To receive an injunction, you must be able to show that you'll suffer irreparable harm if the nuisance continues.
Courts use a balancing test to determine who has the most at stake in this kind of dispute. The court must decide if allowing the nuisance to continue will harm you more than stopping the nuisance would harm the defendant. This test is called a "balancing of the hardships."
For instance, let's say your neighbor opens a business on the property next door. The business draws so many people that parking on your block becomes impossible for the majority of the day. You often must park a block away and walk to your home.
If the court forces your neighbor to close the business, you'd regain your ability to park in front of your house, but your neighbor would lose their livelihood. The court must decide if your parking a block from home harms you more than closing the business would harm your neighbor.
If the court finds the harm caused to you (parking a block from home) is minimal and the harm caused to your neighbor (losing the business) would be severe, the court would likely deny the injunction. However, you could still win monetary damages.
A person who's been harmed by a nuisance can also engage in "self-help." Self-help means that you're allowed to remove or destroy the nuisance if you can do so without unnecessarily harming anyone or anything or without "breaching the peace."
However, if you have to go onto someone else's property to stop the nuisance, you typically must give "reasonable notice" before doing so, in compliance with local or state laws.
For example, if you live next to a vacant lot on which people have been dumping their garbage, you'd probably need to send a formal letter to the property owner, describing the problem and asking the owner to fix it. In the letter—and depending on what the law allows—you might be able to state that if no action is taken within a certain time, you intend to resolve the situation yourself. You'd then describe when and how you plan to take action (by entering the lot and removing the garbage at a specific time, for example).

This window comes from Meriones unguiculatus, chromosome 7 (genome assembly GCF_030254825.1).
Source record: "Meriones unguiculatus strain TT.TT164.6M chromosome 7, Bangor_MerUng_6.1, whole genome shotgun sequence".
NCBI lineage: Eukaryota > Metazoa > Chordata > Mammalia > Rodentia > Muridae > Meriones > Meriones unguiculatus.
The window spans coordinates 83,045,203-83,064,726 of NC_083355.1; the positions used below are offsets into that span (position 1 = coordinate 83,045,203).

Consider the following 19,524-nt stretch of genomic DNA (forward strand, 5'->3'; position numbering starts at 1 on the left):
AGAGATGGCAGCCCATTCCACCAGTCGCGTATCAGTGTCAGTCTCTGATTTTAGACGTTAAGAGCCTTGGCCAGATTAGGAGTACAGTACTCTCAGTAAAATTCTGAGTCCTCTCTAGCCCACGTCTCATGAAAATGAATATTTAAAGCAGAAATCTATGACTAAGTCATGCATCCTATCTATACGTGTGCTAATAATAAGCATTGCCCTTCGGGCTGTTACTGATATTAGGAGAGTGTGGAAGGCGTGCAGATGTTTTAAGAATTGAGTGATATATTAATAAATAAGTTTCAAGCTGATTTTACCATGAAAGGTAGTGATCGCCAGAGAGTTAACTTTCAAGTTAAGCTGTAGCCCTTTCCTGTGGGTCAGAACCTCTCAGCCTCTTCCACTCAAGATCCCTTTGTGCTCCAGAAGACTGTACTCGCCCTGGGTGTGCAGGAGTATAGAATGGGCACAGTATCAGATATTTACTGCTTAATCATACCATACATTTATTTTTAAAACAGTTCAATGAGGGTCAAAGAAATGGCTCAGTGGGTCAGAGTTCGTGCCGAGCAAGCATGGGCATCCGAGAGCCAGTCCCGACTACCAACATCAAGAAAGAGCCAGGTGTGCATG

Before going the self-help route, make sure you have a complete understanding of how this option works under state and local laws. The last thing you want is a trespassing allegation or other complication making matters worse.
To make sure all your legal bases are covered, it might make sense to discuss your situation with a lawyer. And keep in mind that engaging in self-help doesn't mean you give up your right to take your complaint to court later on.
Disagreements among neighbors are all too common. Fortunately, the law is there to serve as a guide for resolving disputes and to protect you if things get out of hand. You can learn more about your rights and responsibilities in dealing with your neighbors—and how to resolve conflicts—with Nolo's Neighbor Law by Emily Doskow and Lina Guillen.
If you've tried to resolve your property-related dispute yourself, but things have hit a standstill or become adversarial, it might make sense to discuss your situation (and your options) with an experienced legal professional. Learn more about finding the right lawyer for you and your case.